Like a rock band hunkering down in a studio to record that difficult second album, Davis and his team – supported by the company’s relatively new CEO Jeremy Schwartz – have spent the last few years quietly plotting the bold new ambition, speaking to a range of stakeholders, academics and scientists to truly understand what is required for ultimate sustainability. “We went back to school to discover new things that helped to shape the strategy,” says Davis.
Central to this is the adoption of seven Future Fit principles, designed to keep the company on the right path in being able to flourish commercially while adding to the wellbeing of society as a whole. As such, the 14 targets within the new commitment include a promise to double its already impressive Community Trade programme to include 40 cosmetic ingredients, supporting the communities that produce them. It wants to make sure 100% of the natural ingredients that make up its range of body butters and shower gels are fully traceable and sustainably sourced, protecting 10,000 hectares of forest in the process. And it will build bio-bridges within producing communities to protect and regenerate 75 million square metres of natural habitat.
Elsewhere, there are plans to power all of its stores using clean energy, and to have 70% of product packaging being made without the use fossil fuels.
Some targets are more challenging than others, admits Davis. But taking such a bold approach is something the company’s customers expect of them – especially those coming to The Body Shop for the first time. “We did lots of consumer testing of the strategy and it is certainly hitting the spot – particularly among the Millennials demographic.
“It’s crucial that this commitment works commercially. We can’t fall into that trap of being green and lovely, but not making any money. And we make no apologies about that; we have to balance those two things.”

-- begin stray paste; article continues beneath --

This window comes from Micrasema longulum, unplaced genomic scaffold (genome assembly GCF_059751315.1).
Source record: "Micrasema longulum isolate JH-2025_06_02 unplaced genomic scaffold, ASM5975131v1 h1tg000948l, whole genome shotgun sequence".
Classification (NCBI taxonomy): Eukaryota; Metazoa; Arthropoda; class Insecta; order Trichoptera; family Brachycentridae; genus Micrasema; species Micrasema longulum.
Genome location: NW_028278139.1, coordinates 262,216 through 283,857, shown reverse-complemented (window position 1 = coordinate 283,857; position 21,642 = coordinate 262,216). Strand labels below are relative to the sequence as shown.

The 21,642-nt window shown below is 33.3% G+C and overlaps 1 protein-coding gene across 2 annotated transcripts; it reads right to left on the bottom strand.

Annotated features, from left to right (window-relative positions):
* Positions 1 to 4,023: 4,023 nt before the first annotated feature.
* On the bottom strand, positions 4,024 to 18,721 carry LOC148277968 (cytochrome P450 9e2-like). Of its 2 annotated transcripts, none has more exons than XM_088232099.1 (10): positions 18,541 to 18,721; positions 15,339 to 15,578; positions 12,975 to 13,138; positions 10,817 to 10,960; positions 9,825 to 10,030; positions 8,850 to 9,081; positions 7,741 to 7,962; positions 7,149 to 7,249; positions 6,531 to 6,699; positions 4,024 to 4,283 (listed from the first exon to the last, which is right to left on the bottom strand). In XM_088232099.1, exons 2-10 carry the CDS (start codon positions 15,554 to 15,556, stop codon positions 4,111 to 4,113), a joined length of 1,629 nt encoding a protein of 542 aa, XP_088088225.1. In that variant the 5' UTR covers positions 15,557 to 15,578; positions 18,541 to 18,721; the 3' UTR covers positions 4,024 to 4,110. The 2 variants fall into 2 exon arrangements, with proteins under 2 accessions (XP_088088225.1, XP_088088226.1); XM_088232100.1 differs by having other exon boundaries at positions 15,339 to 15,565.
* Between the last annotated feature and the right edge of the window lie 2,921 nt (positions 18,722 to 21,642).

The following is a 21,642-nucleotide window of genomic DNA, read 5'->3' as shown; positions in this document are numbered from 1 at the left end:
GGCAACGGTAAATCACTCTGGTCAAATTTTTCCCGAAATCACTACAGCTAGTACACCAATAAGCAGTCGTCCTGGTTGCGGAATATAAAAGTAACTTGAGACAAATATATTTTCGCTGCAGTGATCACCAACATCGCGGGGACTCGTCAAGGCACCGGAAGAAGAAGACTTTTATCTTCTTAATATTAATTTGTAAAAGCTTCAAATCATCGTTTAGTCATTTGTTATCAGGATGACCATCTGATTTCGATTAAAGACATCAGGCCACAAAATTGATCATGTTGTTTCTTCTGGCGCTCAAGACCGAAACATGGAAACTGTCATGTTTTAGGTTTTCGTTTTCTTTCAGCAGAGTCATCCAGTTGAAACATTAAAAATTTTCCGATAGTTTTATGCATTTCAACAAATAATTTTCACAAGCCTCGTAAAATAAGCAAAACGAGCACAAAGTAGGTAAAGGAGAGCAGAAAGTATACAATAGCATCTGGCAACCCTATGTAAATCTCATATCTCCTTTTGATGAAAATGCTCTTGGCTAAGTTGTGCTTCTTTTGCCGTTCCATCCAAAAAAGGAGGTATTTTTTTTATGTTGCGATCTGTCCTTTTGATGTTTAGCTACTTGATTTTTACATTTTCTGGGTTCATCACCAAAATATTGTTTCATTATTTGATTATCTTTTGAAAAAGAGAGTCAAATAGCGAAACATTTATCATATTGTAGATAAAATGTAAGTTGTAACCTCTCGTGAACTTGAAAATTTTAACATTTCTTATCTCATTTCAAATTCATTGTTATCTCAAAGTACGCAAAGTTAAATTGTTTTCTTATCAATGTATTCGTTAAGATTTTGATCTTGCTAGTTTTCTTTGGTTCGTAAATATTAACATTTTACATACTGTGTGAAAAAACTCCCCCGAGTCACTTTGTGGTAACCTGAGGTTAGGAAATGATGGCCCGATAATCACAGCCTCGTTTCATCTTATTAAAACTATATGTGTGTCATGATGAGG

The Body Shop has not been without its critics. The 2006 sell-out to L’Oréal was widely derided, with the company’s ambassadors fearful that their beloved brand would be somehow destroyed by the behemoth of the cosmetics industry which, at the time, was yet to abandon animal testing. Those fears were soon allied as L’Oréal began to adopt learnings from The Body Shop; it’s ambitious Sharing Beauty With All strategy is testament to that positive impact and as Davis attests, The Body Shop is very much encouraged to trail blaze and experiment in pushing the envelope, especially when it comes to product design, packaging and ingredient innovation.
Failing to understand what it is consumers love or loathe about your company is suicidal in a growing market of more engaged and informed consumers that care about corporate reputation more than ever. The Body Shop is a good example of a brand that neglected, for a time, to share and communicate its values with its core customer base and, as it openly admits, was too quiet for too long, as competitors looked to move into the space fostered by Anita Roddick who started he company 40 years ago. “We had to jump further and this will be the reminder [of The Body Shops values] that people needed,” says Davis. “If it works it will be because people get it and shop with us more.”